Slack Technologies (NYSE:WORK) was already an intriguing opportunity before remote work was accelerated due to the coronavirus. Now that many workers are now doing their jobs from a distance, and some of them are not planning on coming back into a physical office for a long time, Slack's cloud-based collaboration tool is an even more compelling opportunity for investors. 

But let's not get ahead of ourselves. Slack only went public about a year ago, and it faces some stiff competition from none other than Microsoft (NASDAQ:MSFT). So how is Slack doing right now, and what could lie ahead for the company in the coming year? Let's take a closer look. 

Screenshot of a conversation on the Slack desktop app.

Image source: Slack.

Not even remotely phoning it in 

Slack just reported its first-quarter results on June 4, and the company put up pretty good numbers. Sales increased by 50% to $201.7 million, and the company added 12,000 new paying customers, bringing the total to 122,000.

Additionally, the number of customers contributing $100,000 in annual recurring revenue increased by 49% to 963. The amount of time users spent using the cloud-based collaboration tool increased as well, from an average of 90 minutes of active use per day in the year-ago quarter to 120 minutes.

Investors weren't exactly thrilled with the quarter, though, and Slack's share price fell following the release of the results. Investors may be concerned that Slack doesn't exactly have an economic moat surrounding its business. Microsoft has a very similar tool, called Teams, which is popular with a lot of enterprise companies. 

Fighting a formidable tech opponent

While Slack has downplayed competition from Microsoft, the fact of the matter is that the two are locked in a battle for cloud-based collaboration software dominance. Microsoft said recently that Teams has 75 million daily active users, while Slack has around 12 million (though it's worth mentioning that the company hasn't given an update on this number since October 2019).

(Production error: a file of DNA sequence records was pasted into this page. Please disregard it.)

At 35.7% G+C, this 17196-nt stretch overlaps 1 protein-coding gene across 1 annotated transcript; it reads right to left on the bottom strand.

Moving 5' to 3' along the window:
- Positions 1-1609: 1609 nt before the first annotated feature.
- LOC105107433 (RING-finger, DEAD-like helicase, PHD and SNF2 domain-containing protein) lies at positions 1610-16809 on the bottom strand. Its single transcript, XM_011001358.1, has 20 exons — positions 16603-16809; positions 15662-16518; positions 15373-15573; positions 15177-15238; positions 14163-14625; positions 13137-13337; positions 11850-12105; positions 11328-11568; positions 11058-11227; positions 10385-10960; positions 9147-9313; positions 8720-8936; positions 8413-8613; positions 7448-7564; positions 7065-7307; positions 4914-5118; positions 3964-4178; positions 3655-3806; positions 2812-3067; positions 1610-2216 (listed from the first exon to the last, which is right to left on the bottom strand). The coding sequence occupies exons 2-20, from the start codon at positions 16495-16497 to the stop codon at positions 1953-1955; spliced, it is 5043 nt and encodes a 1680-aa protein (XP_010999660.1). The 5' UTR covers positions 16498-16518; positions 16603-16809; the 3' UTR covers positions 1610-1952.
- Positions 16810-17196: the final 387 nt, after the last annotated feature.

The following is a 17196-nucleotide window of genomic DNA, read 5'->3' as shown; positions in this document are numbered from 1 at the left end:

Part of Microsoft's advantage over Slack comes from the fact that the tech giant includes Teams as part of its Microsoft 365 subscription (formerly Office 365). This bundling of software makes it much easier for companies that are already locked into Microsoft's software ecosystem to adopt Teams for online communications.

Why Slack is still a formidable opponent 

Just because Microsoft dominates the corporate corner doesn't mean that every large business will choose Microsoft over Slack. For example, IBM uses Slack for its more than 350,000 users. The same goes for Uber and its tens of thousands of employees.

Additionally, Amazon said recently that its Amazon Web Services (AWS) team will start using Slack as part of a multi-year deal between the two companies. Slack, in return, will begin using Amazon Chime to power audio, video, and screen-sharing capabilities in its Slack Calls feature.

The new partnership shows just how committed Slack is to becoming the go-to service for online employee communication. With Amazon's help, Slack could become an even larger threat to Microsoft's dominance in the business software space. 

Where will Slack be in one year?

Slack's stock price has climbed about 28% over the past three months, with some of the jump likely coming from the recent increase in demand for communication tools for remote workers. 

Considering that there's no COVID-19 vaccine in sight right now, and even when one appears it could be a while before the virus is completely behind us, Slack's services will be in demand more than ever over the next year. Many companies are already saying that some or most of their workers will be able to work from home even in a post-coronavirus world, and others could follow suit. 

This potential acceleration of remote work adoption will be great for Slack's business, though its main rival will likely benefit as well. Even so, investors can likely expect Slack's business to continue growing over the next year. And if the company can successfully fend off increasing competition from Microsoft through its partnership with Amazon and organic growth, then this tech stock could continue to look like a good bet beyond the next year as well.

This article represents the opinion of the writer, who may disagree with the “official” recommendation position of a Motley Fool premium advisory service. We’re motley! Questioning an investing thesis -- even one of our own -- helps us all think critically about investing and make decisions that help us become smarter, happier, and richer.